The South Island Line (East) (SIL(E)) is one step closer to opening with the arrival of its first 3-car train on 19 February 2014 at MTR Siu Ho Wan Depot.
“We’re very excited to start taking delivery of the train fleet for the South Island Line (East). It not only signifies another important milestone for the railway project but also means we are closer to extending fast, convenient, world-class railway service to people living and working
in Southern District, not to mention the millions who visit the many tourist attractions on the South side of Hong Kong Island each year,” said Mr Jay Walder, Chief Executive Officer of MTR Corporation.
The train that arrived today is part of a fleet of 10 3-car trains being manufactured for SIL(E) by Changchun Railway Vehicles Co. They will gradually be delivered over the next few months.
“A series of rigorous static and dynamic tests and a 5,000-kilometre test run have been conducted at the manufacturer’s factory. The delivered trains will go through repeated critical tests and integrated tests in Hong Kong in the coming months to make sure that the new train fleet is ready to serve on the South Island Line (East) with high performance in safety and operation,” said Mr T C Chew, Projects Director of MTR Corporation.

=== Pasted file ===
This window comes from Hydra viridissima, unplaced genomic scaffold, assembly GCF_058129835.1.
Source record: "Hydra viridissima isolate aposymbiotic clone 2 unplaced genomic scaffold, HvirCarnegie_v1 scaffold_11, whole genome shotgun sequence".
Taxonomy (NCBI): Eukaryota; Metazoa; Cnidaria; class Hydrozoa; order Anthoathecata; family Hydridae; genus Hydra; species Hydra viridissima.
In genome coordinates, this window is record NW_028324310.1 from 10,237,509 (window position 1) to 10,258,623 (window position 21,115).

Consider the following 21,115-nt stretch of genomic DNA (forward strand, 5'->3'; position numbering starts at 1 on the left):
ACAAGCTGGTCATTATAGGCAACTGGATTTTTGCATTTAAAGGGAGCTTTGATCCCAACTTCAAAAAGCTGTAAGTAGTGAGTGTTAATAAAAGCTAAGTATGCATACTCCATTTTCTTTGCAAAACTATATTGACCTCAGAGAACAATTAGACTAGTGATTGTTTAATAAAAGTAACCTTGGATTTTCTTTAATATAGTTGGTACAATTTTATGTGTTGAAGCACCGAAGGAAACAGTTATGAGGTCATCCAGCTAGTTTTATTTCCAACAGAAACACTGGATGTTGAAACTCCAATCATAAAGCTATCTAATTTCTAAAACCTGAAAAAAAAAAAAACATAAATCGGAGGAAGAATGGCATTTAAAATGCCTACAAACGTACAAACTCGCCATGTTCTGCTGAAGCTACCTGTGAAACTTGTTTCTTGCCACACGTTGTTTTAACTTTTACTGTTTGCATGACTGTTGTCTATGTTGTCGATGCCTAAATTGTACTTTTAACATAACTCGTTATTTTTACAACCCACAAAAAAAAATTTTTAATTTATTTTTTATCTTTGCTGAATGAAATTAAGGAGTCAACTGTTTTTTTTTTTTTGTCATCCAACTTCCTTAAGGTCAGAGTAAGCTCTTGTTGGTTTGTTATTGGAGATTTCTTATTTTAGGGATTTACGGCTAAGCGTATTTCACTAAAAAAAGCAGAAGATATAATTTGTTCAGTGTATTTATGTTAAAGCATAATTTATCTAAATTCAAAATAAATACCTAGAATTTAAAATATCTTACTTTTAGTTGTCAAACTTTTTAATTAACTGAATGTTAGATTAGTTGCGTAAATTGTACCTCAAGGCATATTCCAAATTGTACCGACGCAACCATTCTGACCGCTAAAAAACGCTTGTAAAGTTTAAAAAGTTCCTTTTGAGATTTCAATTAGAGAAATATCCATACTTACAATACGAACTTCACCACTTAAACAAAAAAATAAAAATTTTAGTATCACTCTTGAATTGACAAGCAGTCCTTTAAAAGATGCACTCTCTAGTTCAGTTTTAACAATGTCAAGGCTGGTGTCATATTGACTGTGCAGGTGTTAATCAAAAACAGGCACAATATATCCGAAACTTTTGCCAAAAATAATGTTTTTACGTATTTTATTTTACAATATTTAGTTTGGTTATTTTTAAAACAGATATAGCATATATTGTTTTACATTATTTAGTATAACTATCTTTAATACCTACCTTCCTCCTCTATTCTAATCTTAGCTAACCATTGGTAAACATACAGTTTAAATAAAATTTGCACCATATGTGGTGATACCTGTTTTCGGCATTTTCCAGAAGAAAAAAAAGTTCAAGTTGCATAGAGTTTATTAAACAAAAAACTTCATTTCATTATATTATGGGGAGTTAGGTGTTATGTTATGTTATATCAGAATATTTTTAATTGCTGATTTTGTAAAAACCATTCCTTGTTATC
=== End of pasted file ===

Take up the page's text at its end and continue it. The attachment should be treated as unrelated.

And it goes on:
The train sets will undergo a series of initial tests at Siu Ho Wan Depot in the coming months and will then be transported to the Wong Chuk Hang Depot from late this year for final testing and commissioning before they start to serve passengers in 2015.
To achieve a higher level of reliability and flexibility in train operations, the SIL(E) trains are designed with a Fully Automatic Operation system, a proven technology widely adopted in metro systems around the world.
The South Island Line (East) is a 7-kilometre railway running from Admiralty to South Horizons with three intermediate stations at Ocean Park, Wong Chuk Hang and Lei Tung. The medium capacity railway will operate trains at a frequency of approximately 3 minutes during peak
travel periods. To date, around 60% of the works have been completed.